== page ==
Marketers use mobile crowdsourcing to supercharge apps
September 3, 2013
7-Eleven's iPhone app
Brands such as 7-Eleven are increasingly looking to leverage in-application reviews and feedback as a way to create stronger consumer-focused apps in the next iteration of their mobile strategies.
Although the idea of in-app reviews and feedback is not new to mobile, marketers seem to be throwing more weight behind the features as they look to build out next-generation mobile strategies. 7-Eleven for example has been playing up a feature within its app called Idea Hub where consumers can submit comments to improve the app.
We decided to take what other retailers have done to crowdsource ideas on the Web and go mobile first, said Margaret Chabris, spokeswoman for 7-Eleven, Dallas.
Although the feature is somewhat buried in the app, we have had strong participation, she said.
The top ideas in the Idea Hub are either in the works or being looked at for feasibility. Soon Idea Hub will give two-way feedback on the status of ideas.
Marketers are increasingly looking for ways to improve their apps to help solve problems for consumers.
One of the most effective ways in doing this is to leverage real-time feedback within apps to test which features work and do not work.
7-Elevens feedback section is set up so that consumers can quickly enter their ideas on the fly. An idea submission is limited to 500 characters and can be filtered down to submit ideas for stores, coupons and events.
For example, some of the Idea Hub suggestions for coupons within 7-Elevens app ask for specific coupons on items while other users rate their experience using mobile coupons in-store.
Consumers can also vote on others submissions via the app, which likely helps 7-Eleven evaluate which requests are most wanted by consumers.
7-Eleven's Idea Hub section
With the addition of the two-way feedback, 7-Eleven will likely be able to get an even better read on what consumers are looking for because the company will be able to create a dialogue with its consumers.
Building brand favorability
7-Eleven is not the only brand leveraging in-app user feedback to improve the user experience.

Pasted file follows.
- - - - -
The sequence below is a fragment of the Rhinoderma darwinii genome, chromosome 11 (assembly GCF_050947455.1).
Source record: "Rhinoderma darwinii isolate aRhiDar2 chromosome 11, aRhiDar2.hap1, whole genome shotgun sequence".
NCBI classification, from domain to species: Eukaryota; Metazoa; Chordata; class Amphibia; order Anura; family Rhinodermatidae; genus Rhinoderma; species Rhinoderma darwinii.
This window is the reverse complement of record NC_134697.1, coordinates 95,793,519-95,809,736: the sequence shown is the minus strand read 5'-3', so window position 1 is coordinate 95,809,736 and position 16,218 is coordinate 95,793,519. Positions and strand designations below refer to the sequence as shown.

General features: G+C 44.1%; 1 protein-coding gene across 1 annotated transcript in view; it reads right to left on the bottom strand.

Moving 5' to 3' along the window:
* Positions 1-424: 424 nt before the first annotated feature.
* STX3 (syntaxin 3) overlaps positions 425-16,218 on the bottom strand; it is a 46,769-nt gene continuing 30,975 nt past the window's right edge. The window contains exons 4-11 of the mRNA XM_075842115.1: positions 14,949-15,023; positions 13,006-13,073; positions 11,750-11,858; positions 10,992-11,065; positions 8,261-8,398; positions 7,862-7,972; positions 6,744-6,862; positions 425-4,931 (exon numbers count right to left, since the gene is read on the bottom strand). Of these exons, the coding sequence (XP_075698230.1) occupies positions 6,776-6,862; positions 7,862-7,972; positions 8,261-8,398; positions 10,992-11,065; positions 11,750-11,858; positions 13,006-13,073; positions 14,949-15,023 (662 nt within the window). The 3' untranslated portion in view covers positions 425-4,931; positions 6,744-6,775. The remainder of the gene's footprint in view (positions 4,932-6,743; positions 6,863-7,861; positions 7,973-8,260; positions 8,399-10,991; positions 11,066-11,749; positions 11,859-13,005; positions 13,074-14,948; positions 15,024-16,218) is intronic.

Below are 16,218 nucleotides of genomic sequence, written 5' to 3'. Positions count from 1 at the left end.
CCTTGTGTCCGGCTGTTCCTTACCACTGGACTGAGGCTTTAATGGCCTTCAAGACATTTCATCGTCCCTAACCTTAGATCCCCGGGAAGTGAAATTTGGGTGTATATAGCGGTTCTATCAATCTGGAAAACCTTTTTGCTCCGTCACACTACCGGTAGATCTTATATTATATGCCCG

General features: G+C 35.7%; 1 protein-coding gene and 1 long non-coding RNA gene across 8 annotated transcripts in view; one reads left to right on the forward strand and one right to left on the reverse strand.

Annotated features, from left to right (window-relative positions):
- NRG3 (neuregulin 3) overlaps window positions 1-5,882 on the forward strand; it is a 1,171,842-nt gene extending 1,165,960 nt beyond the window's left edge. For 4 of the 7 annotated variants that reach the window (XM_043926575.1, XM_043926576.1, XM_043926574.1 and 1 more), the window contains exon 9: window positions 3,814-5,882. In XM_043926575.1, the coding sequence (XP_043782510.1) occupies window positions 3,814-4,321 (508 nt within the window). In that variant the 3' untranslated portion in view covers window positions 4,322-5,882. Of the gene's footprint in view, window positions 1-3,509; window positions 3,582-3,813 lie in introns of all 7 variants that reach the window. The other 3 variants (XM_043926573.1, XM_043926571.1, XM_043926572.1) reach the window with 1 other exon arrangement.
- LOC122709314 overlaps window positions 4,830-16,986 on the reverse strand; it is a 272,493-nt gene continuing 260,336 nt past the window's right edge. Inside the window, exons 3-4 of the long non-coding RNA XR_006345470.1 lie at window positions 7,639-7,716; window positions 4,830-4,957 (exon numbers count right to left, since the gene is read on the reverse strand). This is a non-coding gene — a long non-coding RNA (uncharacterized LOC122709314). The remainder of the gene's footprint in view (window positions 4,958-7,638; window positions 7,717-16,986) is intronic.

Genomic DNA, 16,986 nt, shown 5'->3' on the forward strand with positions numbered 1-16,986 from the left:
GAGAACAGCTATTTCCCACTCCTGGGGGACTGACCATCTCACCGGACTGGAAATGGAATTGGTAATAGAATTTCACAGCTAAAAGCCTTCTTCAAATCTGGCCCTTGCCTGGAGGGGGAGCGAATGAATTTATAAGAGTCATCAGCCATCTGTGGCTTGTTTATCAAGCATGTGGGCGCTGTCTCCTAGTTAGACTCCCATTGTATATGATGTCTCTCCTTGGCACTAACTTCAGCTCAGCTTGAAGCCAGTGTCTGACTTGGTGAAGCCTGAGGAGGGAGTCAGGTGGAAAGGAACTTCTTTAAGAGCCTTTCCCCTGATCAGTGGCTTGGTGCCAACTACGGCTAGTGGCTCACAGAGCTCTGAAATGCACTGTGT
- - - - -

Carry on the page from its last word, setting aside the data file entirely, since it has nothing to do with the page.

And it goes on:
Sephora, Best Buy, CVS/pharmacy, Zappos, Sears and Kohls are only a handful of other brands that use in-app feedbox boxes and surveys to better understand how consumers use their mobile apps.
Feedback within the CVS/pharmacy app
According to Michael Griffith, director of strategy and creative at Bottle Rocket Apps, Dallas, in-app feedback also drills brand favorability into a consumers mind, which can result in repeat app usage.
Marketers are learning that one-to-one communication can be far more authentic and have a much greater impact than one to many communications, he said.
When brands directly respond to their consumers, the consumers are excited to know that their opinions are being heard, and they feel like their input is taken seriously. This usually leads to the consumer being excited to tell the story to their friends.
In-app reviews alleviate some of the challenges that marketers have around privacy and apps because the information is all user-submitted and therefore avoids questionable tracking issues that some gaming apps are allegedly using, per a recent report from the Center for Digital Democracy (see story).
Marketers can use A/B testing within the app feedback section to tweak different information that marketers want to pull out of their apps.
In addition to having a robust in-app feedback strategy, marketers should also use A/B testing to leverage all the indirect feedback that users are providing to them, said Momchil Kyurkchiev, CEO and cofounder of Leanplum, San Francisco.
On the Web, marketers use A/B testing to optimize engagement and conversions, and now they can use this powerful technique to optimize native mobile apps, he said.
In-app reviews are also a way for marketers to expand on sets of data that they are already getting from their app analytics.
For example, a retailer may see from data that an app is not triggering significant amounts of commerce. However, an app review might show that consumers are actually looking for reviews or in-store information within the app that eventually converts into a sale later in the purchasing funnel.
Additionally, in-app feedback can help retailers understand why consumers are falling out of the commerce funnel.
Feedback is also increasingly being used to drive app retention for consumers who may only be somewhat engaged with a mobile app, according to Robi Ganguly, CEO/cofounder of Apptentive, Seattle, WA.
Increasingly, the core insight [that] teams are having is that there is a bell curve around engagement and monetization, he said.
Companies are engaging with more of their customer base in order to move the middle of the bell curve the folks who are somewhat engaged and not responsible for most of the commerce and revenue in the app up to the right hand side of the curve, where they're more heavily engaged and driving revenue for the company.
Lauren Johnson is associate reporter on Mobile Marketer, New York
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